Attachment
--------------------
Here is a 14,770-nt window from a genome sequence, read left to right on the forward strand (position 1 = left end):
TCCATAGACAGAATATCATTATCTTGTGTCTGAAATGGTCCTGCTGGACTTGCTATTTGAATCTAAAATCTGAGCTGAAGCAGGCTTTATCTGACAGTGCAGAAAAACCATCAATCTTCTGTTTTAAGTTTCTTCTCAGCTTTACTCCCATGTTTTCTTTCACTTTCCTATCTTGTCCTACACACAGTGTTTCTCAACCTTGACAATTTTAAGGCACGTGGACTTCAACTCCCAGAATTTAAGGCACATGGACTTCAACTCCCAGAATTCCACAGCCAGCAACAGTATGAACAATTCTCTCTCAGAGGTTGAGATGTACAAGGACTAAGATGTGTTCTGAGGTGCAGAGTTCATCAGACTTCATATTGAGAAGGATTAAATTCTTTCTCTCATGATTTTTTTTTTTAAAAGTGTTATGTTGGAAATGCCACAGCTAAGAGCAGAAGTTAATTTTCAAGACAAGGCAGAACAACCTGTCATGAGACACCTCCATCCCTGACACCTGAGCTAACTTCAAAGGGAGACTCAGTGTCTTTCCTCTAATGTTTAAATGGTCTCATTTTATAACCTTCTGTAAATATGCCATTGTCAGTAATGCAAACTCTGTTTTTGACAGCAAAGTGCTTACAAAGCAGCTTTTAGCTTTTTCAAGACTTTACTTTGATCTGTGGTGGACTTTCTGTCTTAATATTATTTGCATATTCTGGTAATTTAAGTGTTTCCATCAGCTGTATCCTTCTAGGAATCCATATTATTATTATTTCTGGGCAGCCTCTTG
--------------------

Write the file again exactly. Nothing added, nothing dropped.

Here is a 14,770-nt window from a genome sequence, read left to right on the forward strand (position 1 = left end):
TCCATAGACAGAATATCATTATCTTGTGTCTGAAATGGTCCTGCTGGACTTGCTATTTGAATCTAAAATCTGAGCTGAAGCAGGCTTTATCTGACAGTGCAGAAAAACCATCAATCTTCTGTTTTAAGTTTCTTCTCAGCTTTACTCCCATGTTTTCTTTCACTTTCCTATCTTGTCCTACACACAGTGTTTCTCAACCTTGACAATTTTAAGGCACGTGGACTTCAACTCCCAGAATTTAAGGCACATGGACTTCAACTCCCAGAATTCCACAGCCAGCAACAGTATGAACAATTCTCTCTCAGAGGTTGAGATGTACAAGGACTAAGATGTGTTCTGAGGTGCAGAGTTCATCAGACTTCATATTGAGAAGGATTAAATTCTTTCTCTCATGATTTTTTTTTTTAAAAGTGTTATGTTGGAAATGCCACAGCTAAGAGCAGAAGTTAATTTTCAAGACAAGGCAGAACAACCTGTCATGAGACACCTCCATCCCTGACACCTGAGCTAACTTCAAAGGGAGACTCAGTGTCTTTCCTCTAATGTTTAAATGGTCTCATTTTATAACCTTCTGTAAATATGCCATTGTCAGTAATGCAAACTCTGTTTTTGACAGCAAAGTGCTTACAAAGCAGCTTTTAGCTTTTTCAAGACTTTACTTTGATCTGTGGTGGACTTTCTGTCTTAATATTATTTGCATATTCTGGTAATTTAAGTGTTTCCATCAGCTGTATCCTTCTAGGAATCCATATTATTATTATTTCTGGGCAGCCTCTTG